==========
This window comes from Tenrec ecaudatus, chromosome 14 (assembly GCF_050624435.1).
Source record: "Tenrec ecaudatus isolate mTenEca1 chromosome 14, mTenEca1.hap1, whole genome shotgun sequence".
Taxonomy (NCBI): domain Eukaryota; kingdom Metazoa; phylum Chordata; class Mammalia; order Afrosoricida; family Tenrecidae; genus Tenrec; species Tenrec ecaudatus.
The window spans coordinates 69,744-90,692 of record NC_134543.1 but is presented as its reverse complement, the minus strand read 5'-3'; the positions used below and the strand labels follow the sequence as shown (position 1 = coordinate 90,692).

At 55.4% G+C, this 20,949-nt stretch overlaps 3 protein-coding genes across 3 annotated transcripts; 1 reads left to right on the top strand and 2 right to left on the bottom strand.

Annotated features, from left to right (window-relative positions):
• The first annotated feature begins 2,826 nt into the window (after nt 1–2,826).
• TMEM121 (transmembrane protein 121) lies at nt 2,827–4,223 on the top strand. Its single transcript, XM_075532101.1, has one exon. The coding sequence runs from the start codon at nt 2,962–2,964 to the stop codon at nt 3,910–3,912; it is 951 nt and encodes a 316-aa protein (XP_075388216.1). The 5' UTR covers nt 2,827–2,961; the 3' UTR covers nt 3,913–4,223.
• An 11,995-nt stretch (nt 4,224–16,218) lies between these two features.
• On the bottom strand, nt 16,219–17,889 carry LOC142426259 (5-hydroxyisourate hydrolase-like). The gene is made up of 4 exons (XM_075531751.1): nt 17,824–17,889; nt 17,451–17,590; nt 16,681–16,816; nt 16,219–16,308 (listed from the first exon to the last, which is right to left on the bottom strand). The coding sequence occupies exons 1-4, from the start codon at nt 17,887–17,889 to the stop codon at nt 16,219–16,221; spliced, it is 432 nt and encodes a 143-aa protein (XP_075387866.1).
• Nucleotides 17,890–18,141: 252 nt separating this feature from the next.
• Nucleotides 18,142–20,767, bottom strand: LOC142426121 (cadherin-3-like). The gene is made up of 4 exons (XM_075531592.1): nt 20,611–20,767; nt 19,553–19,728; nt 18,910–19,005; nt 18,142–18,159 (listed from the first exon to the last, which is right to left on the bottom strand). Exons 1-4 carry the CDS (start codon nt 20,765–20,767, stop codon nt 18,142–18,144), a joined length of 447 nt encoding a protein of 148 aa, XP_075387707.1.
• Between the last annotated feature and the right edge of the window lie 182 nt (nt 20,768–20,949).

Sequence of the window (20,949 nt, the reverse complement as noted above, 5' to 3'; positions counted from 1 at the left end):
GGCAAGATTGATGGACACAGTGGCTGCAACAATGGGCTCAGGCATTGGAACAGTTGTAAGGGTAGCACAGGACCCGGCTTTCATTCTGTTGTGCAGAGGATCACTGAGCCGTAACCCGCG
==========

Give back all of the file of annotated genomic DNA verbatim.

This window comes from Tenrec ecaudatus, chromosome 14 (assembly GCF_050624435.1).
Source record: "Tenrec ecaudatus isolate mTenEca1 chromosome 14, mTenEca1.hap1, whole genome shotgun sequence".
Taxonomy (NCBI): domain Eukaryota; kingdom Metazoa; phylum Chordata; class Mammalia; order Afrosoricida; family Tenrecidae; genus Tenrec; species Tenrec ecaudatus.
The window spans coordinates 69,744-90,692 of record NC_134543.1 but is presented as its reverse complement, the minus strand read 5'-3'; the positions used below and the strand labels follow the sequence as shown (position 1 = coordinate 90,692).

At 55.4% G+C, this 20,949-nt stretch overlaps 3 protein-coding genes across 3 annotated transcripts; 1 reads left to right on the top strand and 2 right to left on the bottom strand.

Annotated features, from left to right (window-relative positions):
• The first annotated feature begins 2,826 nt into the window (after nt 1–2,826).
• TMEM121 (transmembrane protein 121) lies at nt 2,827–4,223 on the top strand. Its single transcript, XM_075532101.1, has one exon. The coding sequence runs from the start codon at nt 2,962–2,964 to the stop codon at nt 3,910–3,912; it is 951 nt and encodes a 316-aa protein (XP_075388216.1). The 5' UTR covers nt 2,827–2,961; the 3' UTR covers nt 3,913–4,223.
• An 11,995-nt stretch (nt 4,224–16,218) lies between these two features.
• On the bottom strand, nt 16,219–17,889 carry LOC142426259 (5-hydroxyisourate hydrolase-like). The gene is made up of 4 exons (XM_075531751.1): nt 17,824–17,889; nt 17,451–17,590; nt 16,681–16,816; nt 16,219–16,308 (listed from the first exon to the last, which is right to left on the bottom strand). The coding sequence occupies exons 1-4, from the start codon at nt 17,887–17,889 to the stop codon at nt 16,219–16,221; spliced, it is 432 nt and encodes a 143-aa protein (XP_075387866.1).
• Nucleotides 17,890–18,141: 252 nt separating this feature from the next.
• Nucleotides 18,142–20,767, bottom strand: LOC142426121 (cadherin-3-like). The gene is made up of 4 exons (XM_075531592.1): nt 20,611–20,767; nt 19,553–19,728; nt 18,910–19,005; nt 18,142–18,159 (listed from the first exon to the last, which is right to left on the bottom strand). Exons 1-4 carry the CDS (start codon nt 20,765–20,767, stop codon nt 18,142–18,144), a joined length of 447 nt encoding a protein of 148 aa, XP_075387707.1.
• Between the last annotated feature and the right edge of the window lie 182 nt (nt 20,768–20,949).

Sequence of the window (20,949 nt, the reverse complement as noted above, 5' to 3'; positions counted from 1 at the left end):
GGCAAGATTGATGGACACAGTGGCTGCAACAATGGGCTCAGGCATTGGAACAGTTGTAAGGGTAGCACAGGACCCGGCTTTCATTCTGTTGTGCAGAGGATCACTGAGCCGTAACCCGCG